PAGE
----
Asheville and Buncombe County aren’t the only communities in Western North Carolina that are grappling with the challenges of growth. Sustainable Henderson, a volunteer committee whose focus is helping Henderson County grow without compromising its future, will sponsor a community forum on growth and development on Wednesday, Nov. 3, in the auditorium of the Henderson County Public Library.
The forum will present “a variety of viewpoints regarding Henderson County’s growth and development, and hopefully reach some common ground,” said spokesperson Sandy McGlashan in a recent media release. “The panel members were selected to include representatives from the environmental, economic and social sectors of the community.”
A short presentation outlining the results of the group’s recent survey will be followed by a panel discussion, featuring Hendersonville Mayor Fred Niehoff, Henderson County Commissioner Renee Kumor, Unitarian Universalist Fellowship Minister Jim McKinley, Flat Rock Planning Board Member and ECO President Rick Merrill, property-rights advocate Candler Willis, and a representative from the Hendersonville Chamber of Commerce.
This is the first in a series of forums and panel discussions planned by Sustainable Henderson. Future topics will include Environmental Stewardship, Farmland Preservation and Agribusiness, and an Elected Officials “Report Card.”
For more information, call Sandy McGlashan at 698-8453.
Where there’s a will …
Some problems seems as stubbornly resistant to solution as the quirks of human nature themselves … and, not surprisingly, the two are often linked. One such dilemma is how to keep cigarette butts from polluting every sidewalk, street and green space in the city. Even though the Public Works Department recently installed cigarette-butt receptacles on downtown trash bins, the problem has been getting worse. “People who would never throw trash on the sidewalk don’t think twice about throwing their cigarettes on the sidewalk,” says city Waste Management Coordinator Karen Rankin, adding, “They don’t consider their butts to be litter.”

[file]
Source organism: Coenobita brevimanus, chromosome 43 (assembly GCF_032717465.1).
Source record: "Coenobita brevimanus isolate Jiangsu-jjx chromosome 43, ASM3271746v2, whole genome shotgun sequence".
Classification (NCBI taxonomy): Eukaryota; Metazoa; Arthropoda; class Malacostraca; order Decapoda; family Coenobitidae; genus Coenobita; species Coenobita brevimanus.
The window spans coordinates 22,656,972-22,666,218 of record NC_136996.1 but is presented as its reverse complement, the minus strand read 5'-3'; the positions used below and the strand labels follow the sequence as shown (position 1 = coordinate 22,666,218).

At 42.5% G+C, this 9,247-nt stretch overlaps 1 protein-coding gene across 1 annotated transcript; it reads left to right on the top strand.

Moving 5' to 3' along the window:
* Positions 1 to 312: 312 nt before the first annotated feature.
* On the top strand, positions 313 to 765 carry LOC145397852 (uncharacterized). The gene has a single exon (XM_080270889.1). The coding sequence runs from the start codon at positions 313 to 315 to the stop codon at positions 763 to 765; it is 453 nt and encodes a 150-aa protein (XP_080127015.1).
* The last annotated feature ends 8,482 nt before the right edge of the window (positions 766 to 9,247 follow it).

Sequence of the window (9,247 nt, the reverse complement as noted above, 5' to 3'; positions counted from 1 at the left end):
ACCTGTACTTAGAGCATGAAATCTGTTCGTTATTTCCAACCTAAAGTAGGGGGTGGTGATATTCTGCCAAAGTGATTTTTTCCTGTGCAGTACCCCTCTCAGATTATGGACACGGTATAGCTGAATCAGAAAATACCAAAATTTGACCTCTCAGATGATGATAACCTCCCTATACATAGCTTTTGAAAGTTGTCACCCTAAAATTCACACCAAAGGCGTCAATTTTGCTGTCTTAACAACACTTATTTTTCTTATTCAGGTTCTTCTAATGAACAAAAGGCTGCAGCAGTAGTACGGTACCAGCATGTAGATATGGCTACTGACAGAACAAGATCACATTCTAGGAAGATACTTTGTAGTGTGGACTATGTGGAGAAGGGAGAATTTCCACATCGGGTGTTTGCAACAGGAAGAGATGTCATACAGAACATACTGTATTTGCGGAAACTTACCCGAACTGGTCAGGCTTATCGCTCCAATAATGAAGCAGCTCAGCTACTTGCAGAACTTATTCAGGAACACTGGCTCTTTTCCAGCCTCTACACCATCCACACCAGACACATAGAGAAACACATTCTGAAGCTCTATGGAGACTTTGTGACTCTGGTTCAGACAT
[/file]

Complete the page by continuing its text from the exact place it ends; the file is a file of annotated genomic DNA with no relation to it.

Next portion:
Got a helpful idea or suggestion, or want more info? Get off your butt and call Karen Rankin at 259-5936.
Leave it to the city
Cigarette butts may have the city stumped, but at least there’s a definite plan for dealing with the sudden proliferation of leaves that, for some strange reason, seems to happen around this time of year. Asheville’s Sanitation Division is giving city residents several leaf-disposal options:
First, the city is encouraging residents to compost their leaves. Composting is simple, and it also helps your garden grow when the results are spread on it, several months later. To speed up the process, they recommend shredding the leaves with a mulching mower.
Second, bagged leaves will be collected twice a month, according to the regular yard-waste collection schedule. (If your trash day is Monday or Tuesday, for instance, leaves will be collected the weeks of Nov. 1, Nov. 15, Dec. 6 and Dec. 20; if your trash day is Wednesday or Thursday, your leaves will be collected Nov. 8, Nov. 22, Dec. 13 and Dec. 27.) Bagged leaves must be put at the curb on Monday of the scheduled collection week; leaves will be removed by Friday. Leaf bags, they say, must not be tied or sealed, and containers should be left open; leaves must not be mixed with trash or other yard waste.
Loose leaves may be dropped off at the city’s leaf-composting site at the corner of Catawba Street and Broadway. Dump your leaves in the designated area (no brush or trash permitted), and be sure to take away your bags. Crazy about compost? It’s available, free of charge, at the Catawba site (city staff will even load large amounts, for a fee). The city will also deliver loads of fresh leaves to homes and businesses, on request.
For details, call Richard Grant at 259-5858.
A small, good thing